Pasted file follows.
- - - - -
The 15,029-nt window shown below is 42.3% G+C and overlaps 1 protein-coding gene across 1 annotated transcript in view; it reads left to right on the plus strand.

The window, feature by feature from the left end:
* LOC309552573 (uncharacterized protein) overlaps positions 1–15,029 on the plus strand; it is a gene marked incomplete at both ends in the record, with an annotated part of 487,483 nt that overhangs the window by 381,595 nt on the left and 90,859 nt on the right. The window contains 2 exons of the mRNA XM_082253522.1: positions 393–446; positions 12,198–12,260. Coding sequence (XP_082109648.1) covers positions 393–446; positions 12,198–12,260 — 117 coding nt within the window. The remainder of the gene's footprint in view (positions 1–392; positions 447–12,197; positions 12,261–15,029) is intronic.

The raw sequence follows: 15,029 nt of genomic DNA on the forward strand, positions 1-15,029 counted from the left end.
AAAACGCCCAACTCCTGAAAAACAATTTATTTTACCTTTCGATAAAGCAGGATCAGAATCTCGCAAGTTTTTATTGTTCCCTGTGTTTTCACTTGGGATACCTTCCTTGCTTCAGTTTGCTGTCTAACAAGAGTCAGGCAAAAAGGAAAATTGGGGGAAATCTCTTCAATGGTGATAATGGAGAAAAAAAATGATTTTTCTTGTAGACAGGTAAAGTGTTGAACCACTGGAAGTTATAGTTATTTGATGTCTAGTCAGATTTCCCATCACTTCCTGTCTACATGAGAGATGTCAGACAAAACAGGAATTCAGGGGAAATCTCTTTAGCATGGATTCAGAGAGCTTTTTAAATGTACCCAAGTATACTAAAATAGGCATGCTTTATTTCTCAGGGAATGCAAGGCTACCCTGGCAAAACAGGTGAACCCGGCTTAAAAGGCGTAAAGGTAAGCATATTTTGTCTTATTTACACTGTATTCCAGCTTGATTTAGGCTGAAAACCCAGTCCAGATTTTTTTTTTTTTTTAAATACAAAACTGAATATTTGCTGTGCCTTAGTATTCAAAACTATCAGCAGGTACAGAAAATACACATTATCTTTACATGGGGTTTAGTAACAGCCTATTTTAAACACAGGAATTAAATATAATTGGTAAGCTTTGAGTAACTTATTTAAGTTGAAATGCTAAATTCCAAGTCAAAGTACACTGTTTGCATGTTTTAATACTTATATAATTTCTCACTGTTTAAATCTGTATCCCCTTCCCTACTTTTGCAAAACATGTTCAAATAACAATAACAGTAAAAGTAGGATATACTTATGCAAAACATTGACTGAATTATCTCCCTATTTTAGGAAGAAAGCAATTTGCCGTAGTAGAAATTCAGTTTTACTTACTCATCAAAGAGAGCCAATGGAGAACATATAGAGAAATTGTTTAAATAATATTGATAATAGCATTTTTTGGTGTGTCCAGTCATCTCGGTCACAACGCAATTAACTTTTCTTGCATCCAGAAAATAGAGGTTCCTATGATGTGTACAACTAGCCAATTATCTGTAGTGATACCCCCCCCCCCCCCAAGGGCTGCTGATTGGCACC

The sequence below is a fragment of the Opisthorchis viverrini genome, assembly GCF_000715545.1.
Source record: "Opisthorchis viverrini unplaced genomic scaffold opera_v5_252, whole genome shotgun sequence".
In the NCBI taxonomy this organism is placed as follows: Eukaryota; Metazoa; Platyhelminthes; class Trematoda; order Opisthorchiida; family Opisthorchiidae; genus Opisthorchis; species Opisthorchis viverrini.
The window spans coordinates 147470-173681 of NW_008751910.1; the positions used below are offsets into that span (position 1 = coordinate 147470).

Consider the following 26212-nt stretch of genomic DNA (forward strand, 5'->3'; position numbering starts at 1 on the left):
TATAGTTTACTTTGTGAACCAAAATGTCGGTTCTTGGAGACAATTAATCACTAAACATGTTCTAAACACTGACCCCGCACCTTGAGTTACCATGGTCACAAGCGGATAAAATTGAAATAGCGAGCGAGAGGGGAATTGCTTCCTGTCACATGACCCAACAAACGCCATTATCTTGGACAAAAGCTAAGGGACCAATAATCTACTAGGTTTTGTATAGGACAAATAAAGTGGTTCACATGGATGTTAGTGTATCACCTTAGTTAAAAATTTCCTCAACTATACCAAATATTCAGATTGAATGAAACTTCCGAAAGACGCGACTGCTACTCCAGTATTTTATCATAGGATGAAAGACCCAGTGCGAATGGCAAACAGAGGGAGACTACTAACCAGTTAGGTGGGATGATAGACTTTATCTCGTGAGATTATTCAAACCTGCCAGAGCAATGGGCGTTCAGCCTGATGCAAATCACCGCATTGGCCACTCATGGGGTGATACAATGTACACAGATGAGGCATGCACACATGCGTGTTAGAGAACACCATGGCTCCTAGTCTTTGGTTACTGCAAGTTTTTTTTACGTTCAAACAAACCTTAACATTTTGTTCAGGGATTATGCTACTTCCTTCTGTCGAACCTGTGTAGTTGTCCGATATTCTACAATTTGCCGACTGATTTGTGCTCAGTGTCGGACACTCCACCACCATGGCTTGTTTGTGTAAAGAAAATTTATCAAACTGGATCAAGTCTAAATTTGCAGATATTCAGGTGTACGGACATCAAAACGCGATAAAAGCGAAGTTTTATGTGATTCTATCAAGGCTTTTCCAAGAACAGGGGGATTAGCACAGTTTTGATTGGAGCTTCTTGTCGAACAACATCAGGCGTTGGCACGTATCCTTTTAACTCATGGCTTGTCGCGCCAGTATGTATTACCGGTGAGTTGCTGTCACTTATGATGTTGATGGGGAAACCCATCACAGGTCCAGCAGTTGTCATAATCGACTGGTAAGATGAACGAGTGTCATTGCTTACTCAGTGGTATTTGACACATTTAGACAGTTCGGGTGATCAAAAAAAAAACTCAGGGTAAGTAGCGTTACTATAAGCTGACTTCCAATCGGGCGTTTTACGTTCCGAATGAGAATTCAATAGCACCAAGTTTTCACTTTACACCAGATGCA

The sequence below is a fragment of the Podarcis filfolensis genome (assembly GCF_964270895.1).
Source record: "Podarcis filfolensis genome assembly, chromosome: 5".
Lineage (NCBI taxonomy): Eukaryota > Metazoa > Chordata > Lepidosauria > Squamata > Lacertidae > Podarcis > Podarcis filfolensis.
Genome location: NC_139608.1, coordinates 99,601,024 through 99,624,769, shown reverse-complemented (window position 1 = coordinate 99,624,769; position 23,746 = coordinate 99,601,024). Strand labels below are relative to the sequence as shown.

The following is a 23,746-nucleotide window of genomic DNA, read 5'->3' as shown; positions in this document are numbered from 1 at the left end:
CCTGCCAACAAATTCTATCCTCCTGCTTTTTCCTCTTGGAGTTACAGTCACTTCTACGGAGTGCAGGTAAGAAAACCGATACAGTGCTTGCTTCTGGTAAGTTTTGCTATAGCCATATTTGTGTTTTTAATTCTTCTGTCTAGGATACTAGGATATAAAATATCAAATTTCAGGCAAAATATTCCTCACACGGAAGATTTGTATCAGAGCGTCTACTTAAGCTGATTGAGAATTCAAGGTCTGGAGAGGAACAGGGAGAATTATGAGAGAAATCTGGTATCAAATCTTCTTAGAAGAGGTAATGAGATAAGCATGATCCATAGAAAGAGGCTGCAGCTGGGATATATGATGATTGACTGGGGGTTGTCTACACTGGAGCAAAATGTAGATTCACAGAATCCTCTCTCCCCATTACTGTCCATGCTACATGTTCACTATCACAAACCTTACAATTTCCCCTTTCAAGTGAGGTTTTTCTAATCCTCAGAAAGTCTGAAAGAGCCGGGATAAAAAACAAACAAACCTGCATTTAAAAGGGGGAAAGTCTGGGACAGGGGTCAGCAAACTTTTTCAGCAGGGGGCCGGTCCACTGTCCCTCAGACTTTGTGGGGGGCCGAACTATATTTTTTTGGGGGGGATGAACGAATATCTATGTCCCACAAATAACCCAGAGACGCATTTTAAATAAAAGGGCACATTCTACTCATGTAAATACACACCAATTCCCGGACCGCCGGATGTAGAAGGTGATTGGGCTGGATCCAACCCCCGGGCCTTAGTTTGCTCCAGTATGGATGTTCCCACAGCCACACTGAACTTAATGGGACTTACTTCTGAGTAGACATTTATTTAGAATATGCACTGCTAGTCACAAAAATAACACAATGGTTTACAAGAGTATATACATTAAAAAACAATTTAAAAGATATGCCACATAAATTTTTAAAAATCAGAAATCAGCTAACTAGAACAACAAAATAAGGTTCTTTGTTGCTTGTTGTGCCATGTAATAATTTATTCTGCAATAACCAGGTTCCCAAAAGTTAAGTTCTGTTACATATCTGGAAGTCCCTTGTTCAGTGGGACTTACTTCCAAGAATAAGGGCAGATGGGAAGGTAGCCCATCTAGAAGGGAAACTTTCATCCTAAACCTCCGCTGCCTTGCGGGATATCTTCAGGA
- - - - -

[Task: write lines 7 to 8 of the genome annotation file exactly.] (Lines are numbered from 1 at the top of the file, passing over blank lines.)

Source record: "Opisthorchis viverrini unplaced genomic scaffold opera_v5_252, whole genome shotgun sequence".
In the NCBI taxonomy this organism is placed as follows: Eukaryota; Metazoa; Platyhelminthes; class Trematoda; order Opisthorchiida; family Opisthorchiidae; genus Opisthorchis; species Opisthorchis viverrini.